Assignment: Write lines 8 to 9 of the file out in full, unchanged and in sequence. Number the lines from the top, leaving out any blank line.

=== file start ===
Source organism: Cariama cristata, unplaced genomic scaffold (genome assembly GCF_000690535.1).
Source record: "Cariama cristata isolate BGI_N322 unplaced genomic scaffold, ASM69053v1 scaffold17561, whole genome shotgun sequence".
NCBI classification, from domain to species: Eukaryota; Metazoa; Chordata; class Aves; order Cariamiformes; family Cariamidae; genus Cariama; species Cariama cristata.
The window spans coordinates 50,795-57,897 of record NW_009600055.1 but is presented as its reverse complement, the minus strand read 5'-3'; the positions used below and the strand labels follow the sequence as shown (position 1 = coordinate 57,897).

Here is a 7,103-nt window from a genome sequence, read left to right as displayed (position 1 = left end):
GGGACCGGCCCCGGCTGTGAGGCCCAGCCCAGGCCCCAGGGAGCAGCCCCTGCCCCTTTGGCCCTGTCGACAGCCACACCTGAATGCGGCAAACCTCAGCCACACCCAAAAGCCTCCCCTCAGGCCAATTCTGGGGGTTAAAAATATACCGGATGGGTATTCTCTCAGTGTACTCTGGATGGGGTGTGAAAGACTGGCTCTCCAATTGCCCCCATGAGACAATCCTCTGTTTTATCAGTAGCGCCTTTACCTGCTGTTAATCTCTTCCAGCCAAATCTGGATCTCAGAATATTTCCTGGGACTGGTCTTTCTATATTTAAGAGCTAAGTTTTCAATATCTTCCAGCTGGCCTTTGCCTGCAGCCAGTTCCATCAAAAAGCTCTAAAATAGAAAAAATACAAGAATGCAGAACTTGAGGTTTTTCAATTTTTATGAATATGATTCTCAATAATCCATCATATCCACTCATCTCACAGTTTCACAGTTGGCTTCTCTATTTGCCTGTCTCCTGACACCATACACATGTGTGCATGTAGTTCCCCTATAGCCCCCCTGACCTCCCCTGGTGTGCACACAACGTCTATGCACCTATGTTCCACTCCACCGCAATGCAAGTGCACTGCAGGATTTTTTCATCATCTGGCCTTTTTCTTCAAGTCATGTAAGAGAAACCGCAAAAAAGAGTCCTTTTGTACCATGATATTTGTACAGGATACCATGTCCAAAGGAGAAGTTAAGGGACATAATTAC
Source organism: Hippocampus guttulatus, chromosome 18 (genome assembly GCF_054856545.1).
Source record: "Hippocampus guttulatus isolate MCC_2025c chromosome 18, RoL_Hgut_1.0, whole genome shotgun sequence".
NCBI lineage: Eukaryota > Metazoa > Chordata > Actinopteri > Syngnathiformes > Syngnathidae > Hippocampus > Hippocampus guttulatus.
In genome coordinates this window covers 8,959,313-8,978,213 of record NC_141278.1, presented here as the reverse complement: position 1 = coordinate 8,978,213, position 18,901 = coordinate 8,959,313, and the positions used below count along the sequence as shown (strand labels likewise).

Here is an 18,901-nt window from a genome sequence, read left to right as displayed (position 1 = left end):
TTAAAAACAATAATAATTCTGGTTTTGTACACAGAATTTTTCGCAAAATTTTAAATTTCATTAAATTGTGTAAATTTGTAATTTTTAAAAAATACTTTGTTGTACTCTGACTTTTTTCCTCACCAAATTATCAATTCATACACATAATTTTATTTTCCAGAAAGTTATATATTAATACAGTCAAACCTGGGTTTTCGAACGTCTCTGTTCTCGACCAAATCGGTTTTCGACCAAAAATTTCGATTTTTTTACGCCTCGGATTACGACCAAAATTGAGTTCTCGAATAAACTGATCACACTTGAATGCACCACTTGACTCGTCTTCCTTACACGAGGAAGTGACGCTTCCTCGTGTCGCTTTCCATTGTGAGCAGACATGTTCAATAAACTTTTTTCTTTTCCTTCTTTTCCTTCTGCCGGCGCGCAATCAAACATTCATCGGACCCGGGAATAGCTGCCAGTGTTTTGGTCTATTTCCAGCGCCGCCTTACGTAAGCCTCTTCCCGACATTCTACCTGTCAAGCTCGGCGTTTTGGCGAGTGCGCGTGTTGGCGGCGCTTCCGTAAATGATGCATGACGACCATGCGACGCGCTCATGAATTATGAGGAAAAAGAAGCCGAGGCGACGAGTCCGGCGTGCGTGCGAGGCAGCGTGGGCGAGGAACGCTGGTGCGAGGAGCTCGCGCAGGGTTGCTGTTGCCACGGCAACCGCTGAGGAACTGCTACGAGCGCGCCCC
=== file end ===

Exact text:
Source record: "Hippocampus guttulatus isolate MCC_2025c chromosome 18, RoL_Hgut_1.0, whole genome shotgun sequence".
NCBI lineage: Eukaryota > Metazoa > Chordata > Actinopteri > Syngnathiformes > Syngnathidae > Hippocampus > Hippocampus guttulatus.